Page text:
The situation in Iraq points to a glaring hole in the logic of neoconservatives. There are right that announcing a deadline for withdrawal only tells the enemy militants how long they have to wait us out, but the fact is that so long as we plan on leaving at some point in the future, militants know they only have to wait until that point. Unless we are willing to sacrifice American lives in the Middle East for decades more to come, insurgencies will always know they can wait us out. That is just the nature of an insurgency.

I do think that there is some “good” coming out of this situation, even if it comes from unfortunate human suffering. No one should want to see people die, but perhaps the seemingly likely future civil war in Iraq won’t be so bad for the USA. In Syria, for instance, Islamists and other enemies of ours seem content on killing each other instead of killing us. I rarely ever quote Sarah Palin, but she made a crude but interesting point when she said of Syria to “Let Allah sort it out.” One argument for the Iraq and Afghan wars was that we can fight em’ over there or fight em’ over here. The events unfolding today can have that same effect as fighting them over there, except we don’t have to do any fighting ourselves. Let them waste their lives and resources on each other.

Some claim that after such a civil war a “terrorist” state will emerge. First off, if it is a state, it is not a terrorist organization. We didn’t call Nazi Germany a terrorist organization simply because they attacked us. Terrorist is a political word. Secondly, so what if one emerges? We deal with lots of countries that hate us just fine. I don’t remember Iranian attacks on America. And if the new Islamic state did attack in any way, we would know exactly where to attack. The challenge all of these years has been fighting an insurgency that refuses to fight in the field. But if the insurgents formed a regular old nation state, it would be much easier to know where to drop the bombs.

Whatever happens in the next few weeks, lets just all remain calm and rational and not jump to any pro or anti-war conclusions. At this point the only thing we know for certain is that Obama has been lying when he tells us terrorism is on the run.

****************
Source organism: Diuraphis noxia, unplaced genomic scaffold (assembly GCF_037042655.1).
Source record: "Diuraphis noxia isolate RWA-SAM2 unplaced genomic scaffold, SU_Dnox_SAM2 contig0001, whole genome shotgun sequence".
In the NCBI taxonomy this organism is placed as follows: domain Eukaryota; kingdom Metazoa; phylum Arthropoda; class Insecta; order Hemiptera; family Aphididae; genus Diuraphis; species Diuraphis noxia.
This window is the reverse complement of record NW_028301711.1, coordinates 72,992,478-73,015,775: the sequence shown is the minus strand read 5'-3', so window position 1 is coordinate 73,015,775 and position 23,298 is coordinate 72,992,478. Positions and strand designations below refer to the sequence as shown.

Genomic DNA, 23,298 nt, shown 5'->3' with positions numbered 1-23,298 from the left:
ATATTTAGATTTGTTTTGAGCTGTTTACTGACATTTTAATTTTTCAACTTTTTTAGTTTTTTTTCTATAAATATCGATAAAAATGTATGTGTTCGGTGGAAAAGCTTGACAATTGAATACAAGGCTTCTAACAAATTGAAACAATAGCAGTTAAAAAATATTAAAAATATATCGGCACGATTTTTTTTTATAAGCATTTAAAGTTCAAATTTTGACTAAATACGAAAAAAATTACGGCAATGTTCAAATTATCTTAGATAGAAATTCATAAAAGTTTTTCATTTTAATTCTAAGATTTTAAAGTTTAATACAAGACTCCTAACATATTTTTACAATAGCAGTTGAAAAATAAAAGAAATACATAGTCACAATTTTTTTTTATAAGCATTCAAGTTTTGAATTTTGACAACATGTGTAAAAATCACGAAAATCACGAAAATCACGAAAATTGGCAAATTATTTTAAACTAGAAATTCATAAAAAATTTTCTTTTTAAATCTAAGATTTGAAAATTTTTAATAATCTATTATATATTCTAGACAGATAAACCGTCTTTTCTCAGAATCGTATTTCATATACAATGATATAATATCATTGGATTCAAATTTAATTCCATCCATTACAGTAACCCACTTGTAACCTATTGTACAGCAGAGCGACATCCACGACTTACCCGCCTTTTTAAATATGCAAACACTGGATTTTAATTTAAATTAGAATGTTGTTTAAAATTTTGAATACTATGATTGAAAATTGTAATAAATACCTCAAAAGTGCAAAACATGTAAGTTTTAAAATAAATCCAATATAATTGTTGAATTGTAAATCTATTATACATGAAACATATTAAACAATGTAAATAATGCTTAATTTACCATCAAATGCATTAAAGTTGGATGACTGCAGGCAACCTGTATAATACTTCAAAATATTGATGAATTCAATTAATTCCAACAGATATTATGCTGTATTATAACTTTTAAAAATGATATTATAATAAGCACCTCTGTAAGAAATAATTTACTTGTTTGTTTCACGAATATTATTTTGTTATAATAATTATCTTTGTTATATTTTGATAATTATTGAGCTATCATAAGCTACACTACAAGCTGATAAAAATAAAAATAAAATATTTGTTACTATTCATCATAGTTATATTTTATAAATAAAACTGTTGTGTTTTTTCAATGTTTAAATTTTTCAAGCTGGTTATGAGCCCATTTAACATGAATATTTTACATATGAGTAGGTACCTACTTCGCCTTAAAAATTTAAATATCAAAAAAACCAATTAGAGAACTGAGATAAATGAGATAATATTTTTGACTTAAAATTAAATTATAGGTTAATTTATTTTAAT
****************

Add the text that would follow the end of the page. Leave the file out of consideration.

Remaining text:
Reasons to Watch the USA at the World Cup

Soccer may not be America’s sport, but even the most hardcore American football fans must admit that the World Cup is a big deal. Other than the olympics, it is the only worldwide sporting event that people actually care about. It is without doubt the biggest sporting event in the world. That is why I don’t believe you can call yourself a patriot if you don’t cheer on the USA in Brazil this summer. 

People on the left and right both bemoan a lack of national institution that bind all americans together. We used to have the military draft, but Vietnam showed that conscription could divide us just as easily as it could unite us. I think the US soccer team is a perfect institution to fill this void. Here are a few reasons:

1) It is apolitical. No Republicans and Democrats here.

2) The team is multi-ethnic, multi-racial etc. What’s more American than diversity?

3) We are underdogs. Lets face it, USA isn’t a favorite to win the World Cup. But we weren’t a favorite to beat the British either. Americans love underdogs.

4) We are getting better at soccer. No longer are we an international embarrassment on the pitch.

5) Being a USA fan is a ton of fun. Look around the stadium at matches and you will see the “American Outlaws” having a great time.

6) If we manage to become better than the Europeans at soccer, we will finally be better than them at pretty much everything. 

7) Clint Dempsey is a man’s man’s man.

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With these things in mind, go out and cheer on the USA this summer. It will be a great way to unify the nation before the 2014 elections tear us apart.